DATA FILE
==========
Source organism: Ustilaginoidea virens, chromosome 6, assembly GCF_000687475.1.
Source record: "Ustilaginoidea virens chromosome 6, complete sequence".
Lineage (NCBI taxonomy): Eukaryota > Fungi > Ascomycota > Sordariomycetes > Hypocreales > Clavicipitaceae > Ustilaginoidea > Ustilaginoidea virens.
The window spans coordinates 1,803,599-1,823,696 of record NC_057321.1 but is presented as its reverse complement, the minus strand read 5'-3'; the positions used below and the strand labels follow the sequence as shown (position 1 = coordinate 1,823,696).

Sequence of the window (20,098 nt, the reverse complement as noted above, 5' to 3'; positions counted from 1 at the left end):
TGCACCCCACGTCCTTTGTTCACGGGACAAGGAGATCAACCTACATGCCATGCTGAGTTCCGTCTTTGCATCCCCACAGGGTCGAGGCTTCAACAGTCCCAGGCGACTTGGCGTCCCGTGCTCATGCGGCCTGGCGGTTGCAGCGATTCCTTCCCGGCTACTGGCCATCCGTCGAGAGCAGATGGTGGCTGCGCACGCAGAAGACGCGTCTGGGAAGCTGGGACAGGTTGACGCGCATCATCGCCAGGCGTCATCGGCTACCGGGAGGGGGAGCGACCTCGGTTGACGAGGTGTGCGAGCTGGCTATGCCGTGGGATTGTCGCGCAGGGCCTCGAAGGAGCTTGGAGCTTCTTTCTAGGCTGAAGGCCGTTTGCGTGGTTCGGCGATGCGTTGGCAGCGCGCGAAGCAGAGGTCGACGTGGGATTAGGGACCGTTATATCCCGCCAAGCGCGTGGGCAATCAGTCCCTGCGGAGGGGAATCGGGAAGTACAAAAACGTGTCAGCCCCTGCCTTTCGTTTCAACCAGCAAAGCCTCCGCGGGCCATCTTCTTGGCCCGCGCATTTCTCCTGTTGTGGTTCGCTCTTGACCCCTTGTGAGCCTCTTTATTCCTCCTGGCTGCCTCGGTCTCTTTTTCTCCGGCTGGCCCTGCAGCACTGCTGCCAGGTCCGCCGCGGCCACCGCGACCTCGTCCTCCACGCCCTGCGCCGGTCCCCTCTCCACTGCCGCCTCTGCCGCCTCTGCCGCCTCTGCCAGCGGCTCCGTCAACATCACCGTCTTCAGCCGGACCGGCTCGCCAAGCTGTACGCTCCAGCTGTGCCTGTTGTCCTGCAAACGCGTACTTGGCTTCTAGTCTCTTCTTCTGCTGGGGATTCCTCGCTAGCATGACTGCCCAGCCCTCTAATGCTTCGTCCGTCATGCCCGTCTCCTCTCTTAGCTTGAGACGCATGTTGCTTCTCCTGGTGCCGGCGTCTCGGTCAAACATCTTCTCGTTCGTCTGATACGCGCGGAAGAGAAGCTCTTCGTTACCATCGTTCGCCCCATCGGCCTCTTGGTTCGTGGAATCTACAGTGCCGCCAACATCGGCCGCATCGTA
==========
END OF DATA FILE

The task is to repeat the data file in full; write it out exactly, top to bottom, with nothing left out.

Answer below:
Source organism: Ustilaginoidea virens, chromosome 6, assembly GCF_000687475.1.
Source record: "Ustilaginoidea virens chromosome 6, complete sequence".
Lineage (NCBI taxonomy): Eukaryota > Fungi > Ascomycota > Sordariomycetes > Hypocreales > Clavicipitaceae > Ustilaginoidea > Ustilaginoidea virens.
The window spans coordinates 1,803,599-1,823,696 of record NC_057321.1 but is presented as its reverse complement, the minus strand read 5'-3'; the positions used below and the strand labels follow the sequence as shown (position 1 = coordinate 1,823,696).

Sequence of the window (20,098 nt, the reverse complement as noted above, 5' to 3'; positions counted from 1 at the left end):
TGCACCCCACGTCCTTTGTTCACGGGACAAGGAGATCAACCTACATGCCATGCTGAGTTCCGTCTTTGCATCCCCACAGGGTCGAGGCTTCAACAGTCCCAGGCGACTTGGCGTCCCGTGCTCATGCGGCCTGGCGGTTGCAGCGATTCCTTCCCGGCTACTGGCCATCCGTCGAGAGCAGATGGTGGCTGCGCACGCAGAAGACGCGTCTGGGAAGCTGGGACAGGTTGACGCGCATCATCGCCAGGCGTCATCGGCTACCGGGAGGGGGAGCGACCTCGGTTGACGAGGTGTGCGAGCTGGCTATGCCGTGGGATTGTCGCGCAGGGCCTCGAAGGAGCTTGGAGCTTCTTTCTAGGCTGAAGGCCGTTTGCGTGGTTCGGCGATGCGTTGGCAGCGCGCGAAGCAGAGGTCGACGTGGGATTAGGGACCGTTATATCCCGCCAAGCGCGTGGGCAATCAGTCCCTGCGGAGGGGAATCGGGAAGTACAAAAACGTGTCAGCCCCTGCCTTTCGTTTCAACCAGCAAAGCCTCCGCGGGCCATCTTCTTGGCCCGCGCATTTCTCCTGTTGTGGTTCGCTCTTGACCCCTTGTGAGCCTCTTTATTCCTCCTGGCTGCCTCGGTCTCTTTTTCTCCGGCTGGCCCTGCAGCACTGCTGCCAGGTCCGCCGCGGCCACCGCGACCTCGTCCTCCACGCCCTGCGCCGGTCCCCTCTCCACTGCCGCCTCTGCCGCCTCTGCCGCCTCTGCCAGCGGCTCCGTCAACATCACCGTCTTCAGCCGGACCGGCTCGCCAAGCTGTACGCTCCAGCTGTGCCTGTTGTCCTGCAAACGCGTACTTGGCTTCTAGTCTCTTCTTCTGCTGGGGATTCCTCGCTAGCATGACTGCCCAGCCCTCTAATGCTTCGTCCGTCATGCCCGTCTCCTCTCTTAGCTTGAGACGCATGTTGCTTCTCCTGGTGCCGGCGTCTCGGTCAAACATCTTCTCGTTCGTCTGATACGCGCGGAAGAGAAGCTCTTCGTTACCATCGTTCGCCCCATCGGCCTCTTGGTTCGTGGAATCTACAGTGCCGCCAACATCGGCCGCATCGTA